The professor looked up at the clock and said. “We’ll s - stop here for t - today. Rememb - b - ber, F - fashion C - club meeting at m - my house t - tomorrow night.” She raised a shaky finger. “F - f - free c - c - coffee!” A smile and some amused grunts. Must be an in-joke.
I got up and made my way to the front, fighting the wave of students who were heading out the rear. As I got to the glass enclosure I noticed for the first time a little booth-like section to the side, at the bottom of which was a kind of uphill treadmill, shiny metal with little raised holes. The professor gathered her papers and stepped onto it, flung a lever, and glass (actually it must have been hard clear plastic) came down behind her, missing her trim bare butt cheeks by only a couple of inches. A smooth, well-practiced motion. In a moment she was in the booth and it was moving toward me. She had seen me from the first. Another thing I had been told about, her almost extra-sensory perception, through her cold hard nipples.
I got an uneasy feeling, seeing this huge glass booth approach me, but I was reassured by her blue-lipped smile. “H - how are you? You must be Stephanie?’ She placed her papers in a little well to her side and nodded as she stretched her hands up to push up against two bars on each side, above her head.
I tried not to be distracted by this position, which made her full breasts stick out and made a hollow concavity of her stomach. “Yes, thank you for taking the time -- “
She waved her hand with a dismissive grin then put it back up on the bar. “L - let’s go to my office.”
I walked beside her uncertainly as she proceeded in her movable booth. It fascinated me so much I almost forgot to watch my own step. The booth was about seven feet high, with a metal capsule on top that must be a refrigeration device. It whirred quietly. Looking down I saw the professor’s toned legs, slightly separated, pushing down, one then the other. Further below, her broad feet, with widely-spaced toes, gripped and pulled down the metallic ramp, as if she were walking uphill. Step after step, as her hands pushed up on the bars above so she could exert more force downward. It must take some effort to move this thing on its unseen wheels.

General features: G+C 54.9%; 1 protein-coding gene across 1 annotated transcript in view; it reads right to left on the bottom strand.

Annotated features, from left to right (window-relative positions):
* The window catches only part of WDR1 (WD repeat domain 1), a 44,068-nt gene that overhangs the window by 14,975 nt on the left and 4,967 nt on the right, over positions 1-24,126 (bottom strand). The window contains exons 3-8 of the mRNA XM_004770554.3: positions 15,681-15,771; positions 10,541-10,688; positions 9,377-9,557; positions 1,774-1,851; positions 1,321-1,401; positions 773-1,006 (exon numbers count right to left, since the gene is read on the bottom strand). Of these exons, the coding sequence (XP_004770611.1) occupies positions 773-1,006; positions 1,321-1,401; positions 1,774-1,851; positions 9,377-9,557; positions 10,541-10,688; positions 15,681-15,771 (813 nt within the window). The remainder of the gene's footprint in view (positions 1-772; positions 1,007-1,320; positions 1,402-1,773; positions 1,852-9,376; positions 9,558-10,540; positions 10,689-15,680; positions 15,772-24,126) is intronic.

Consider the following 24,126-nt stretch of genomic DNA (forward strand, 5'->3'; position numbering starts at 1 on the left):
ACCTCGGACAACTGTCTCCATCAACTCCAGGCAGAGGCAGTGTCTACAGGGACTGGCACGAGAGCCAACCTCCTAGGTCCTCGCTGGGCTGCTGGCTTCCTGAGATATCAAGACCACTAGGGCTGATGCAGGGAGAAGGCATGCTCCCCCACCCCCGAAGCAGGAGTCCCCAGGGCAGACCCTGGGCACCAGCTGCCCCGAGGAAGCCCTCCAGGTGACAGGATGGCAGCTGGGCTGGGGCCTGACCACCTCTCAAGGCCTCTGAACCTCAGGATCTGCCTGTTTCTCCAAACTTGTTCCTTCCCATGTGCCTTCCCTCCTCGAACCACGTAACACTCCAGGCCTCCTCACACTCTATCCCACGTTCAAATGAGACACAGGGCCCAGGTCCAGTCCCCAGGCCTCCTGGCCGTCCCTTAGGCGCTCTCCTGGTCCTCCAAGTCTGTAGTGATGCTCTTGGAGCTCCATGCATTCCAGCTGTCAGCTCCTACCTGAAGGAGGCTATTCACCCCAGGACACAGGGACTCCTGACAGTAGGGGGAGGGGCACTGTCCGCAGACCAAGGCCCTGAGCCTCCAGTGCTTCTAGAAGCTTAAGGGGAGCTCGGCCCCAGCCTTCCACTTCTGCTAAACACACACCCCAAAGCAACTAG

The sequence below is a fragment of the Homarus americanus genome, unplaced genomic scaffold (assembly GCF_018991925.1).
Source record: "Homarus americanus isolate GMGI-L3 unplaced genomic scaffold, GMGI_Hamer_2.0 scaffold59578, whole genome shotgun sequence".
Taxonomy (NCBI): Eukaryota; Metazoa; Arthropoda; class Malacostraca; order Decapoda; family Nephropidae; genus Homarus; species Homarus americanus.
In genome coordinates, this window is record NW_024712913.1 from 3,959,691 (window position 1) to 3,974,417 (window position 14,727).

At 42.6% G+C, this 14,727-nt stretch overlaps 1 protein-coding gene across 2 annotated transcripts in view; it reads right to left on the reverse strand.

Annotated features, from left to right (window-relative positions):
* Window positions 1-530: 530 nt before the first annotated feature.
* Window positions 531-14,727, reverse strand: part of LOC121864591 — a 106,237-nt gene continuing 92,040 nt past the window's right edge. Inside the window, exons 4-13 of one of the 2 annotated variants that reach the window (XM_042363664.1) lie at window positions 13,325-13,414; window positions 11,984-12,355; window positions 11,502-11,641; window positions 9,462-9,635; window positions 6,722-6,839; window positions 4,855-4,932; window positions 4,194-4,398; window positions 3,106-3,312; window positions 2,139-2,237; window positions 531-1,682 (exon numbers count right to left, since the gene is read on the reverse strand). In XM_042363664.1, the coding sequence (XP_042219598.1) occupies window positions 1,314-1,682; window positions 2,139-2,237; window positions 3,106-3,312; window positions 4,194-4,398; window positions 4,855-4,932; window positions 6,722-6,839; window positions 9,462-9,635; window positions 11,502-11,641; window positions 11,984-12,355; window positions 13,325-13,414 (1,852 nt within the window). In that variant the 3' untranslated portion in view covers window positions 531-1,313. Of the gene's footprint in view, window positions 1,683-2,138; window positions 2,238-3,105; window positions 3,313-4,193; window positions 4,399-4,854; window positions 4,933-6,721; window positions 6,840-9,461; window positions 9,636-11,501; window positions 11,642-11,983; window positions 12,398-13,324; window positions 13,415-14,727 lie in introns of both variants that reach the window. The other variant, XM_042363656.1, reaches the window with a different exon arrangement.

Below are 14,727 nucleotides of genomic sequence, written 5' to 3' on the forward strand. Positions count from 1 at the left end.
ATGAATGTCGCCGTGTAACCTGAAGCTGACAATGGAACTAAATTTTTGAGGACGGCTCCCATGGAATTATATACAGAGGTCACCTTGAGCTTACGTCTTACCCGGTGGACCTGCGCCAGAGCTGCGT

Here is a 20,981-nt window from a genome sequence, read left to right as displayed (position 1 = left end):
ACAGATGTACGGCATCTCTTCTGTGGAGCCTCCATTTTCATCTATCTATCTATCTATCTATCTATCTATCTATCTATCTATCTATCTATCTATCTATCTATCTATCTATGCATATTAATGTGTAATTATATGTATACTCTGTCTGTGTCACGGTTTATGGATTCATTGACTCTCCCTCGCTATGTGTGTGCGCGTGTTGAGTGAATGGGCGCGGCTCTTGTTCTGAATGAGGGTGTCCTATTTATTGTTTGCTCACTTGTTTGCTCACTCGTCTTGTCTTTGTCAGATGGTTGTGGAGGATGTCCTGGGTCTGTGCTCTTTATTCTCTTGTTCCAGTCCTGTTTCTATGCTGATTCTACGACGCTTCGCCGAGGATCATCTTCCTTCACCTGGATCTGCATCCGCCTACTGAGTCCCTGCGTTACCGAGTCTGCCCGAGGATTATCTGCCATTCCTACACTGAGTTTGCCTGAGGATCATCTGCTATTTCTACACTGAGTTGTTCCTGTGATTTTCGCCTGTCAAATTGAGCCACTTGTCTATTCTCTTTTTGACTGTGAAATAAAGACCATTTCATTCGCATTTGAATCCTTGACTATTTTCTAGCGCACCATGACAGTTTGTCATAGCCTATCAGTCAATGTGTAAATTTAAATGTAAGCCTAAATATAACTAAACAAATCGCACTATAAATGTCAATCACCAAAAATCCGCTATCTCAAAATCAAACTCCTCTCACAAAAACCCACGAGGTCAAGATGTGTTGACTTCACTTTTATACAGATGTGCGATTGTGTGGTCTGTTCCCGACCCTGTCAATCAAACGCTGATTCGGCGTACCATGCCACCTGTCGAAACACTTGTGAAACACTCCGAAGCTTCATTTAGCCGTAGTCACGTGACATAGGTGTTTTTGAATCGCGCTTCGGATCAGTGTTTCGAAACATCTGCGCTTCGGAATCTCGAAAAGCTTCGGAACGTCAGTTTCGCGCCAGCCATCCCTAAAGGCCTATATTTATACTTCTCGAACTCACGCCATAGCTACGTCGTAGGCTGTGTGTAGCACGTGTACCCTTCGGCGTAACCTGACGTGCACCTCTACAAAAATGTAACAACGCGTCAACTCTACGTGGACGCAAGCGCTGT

Her body was magnificent. That’s the only word for it, despite the total hairlessness. She didn’t even have eyebrows. But with her arms up like that, one could see every little bit of her nakedness. Her well-muscled arms, her narrow waist, her bolt upright frame . . . the envy of any woman, despite her handicap. I wondered what she looked like from behind and couldn’t help myself, deliberately lagging so that I could see those tight butt cheeks flex and unflex with her treadmill-like motions.
Catching up, I looked down at the metal ramp, flexible enough to pass over the rollers yet strong. The little holes were actually raised, like a cheese grater, for better traction. My tender soles would be cut to ribbons. But of course her feet were tough from years of going barefoot.
A student stopped her. She looked very young. “Professor!” she squeaked. “I love these new boots of yours! They’re so soft and warm!!” She motioned down to her red-clad feet, pointing the toes just so as if showing them off on a runway.
I stole a quick glance at the professor’s purplish bare feet on the freezing, pointy track, then looked up at her face. She smiled, shivering a bit. “Th - thank you,” she said, her breath coming out in thick clouds.
We continued down this hall and turned onto another. To my relief her shivering stopped. The goose bumps seemed to subside. The exertion of pushing this booth was heating her up, a bit.
Everyone said hi as they passed. Her arms up to her sides, her feet pressing down, her breasts wobbling tightly with her steps, she nodded hello. Now, an alcove with a door with her name on it, in big, colorful, construction-paper-fourth-grade-class-project letters that seemed out of place here.
She motioned to jackets hanging on hooks on the wall. I wrapped myself in one and followed her through the door. Her office was like a big refrigerator. No, not that bad. A lot cooler than room temperature, but not freezing. In another well-practiced motion the professor stepped off the little treadmill, opened the back of her booth, and stepped her bare feet into the same air I was in. I felt the subfreezing air dissipate from the booth, making me shiver despite my being fully clothed and with the extra jacket on.
“Now we can say hi properly,” she said, with a big smile. “Tami Smithers.”
“Hi,” I said, clasping her cold, strong hand, making sure my jacket sleeve was pulled back past my wrist. “Stephanie Weingarten, from the Institute.”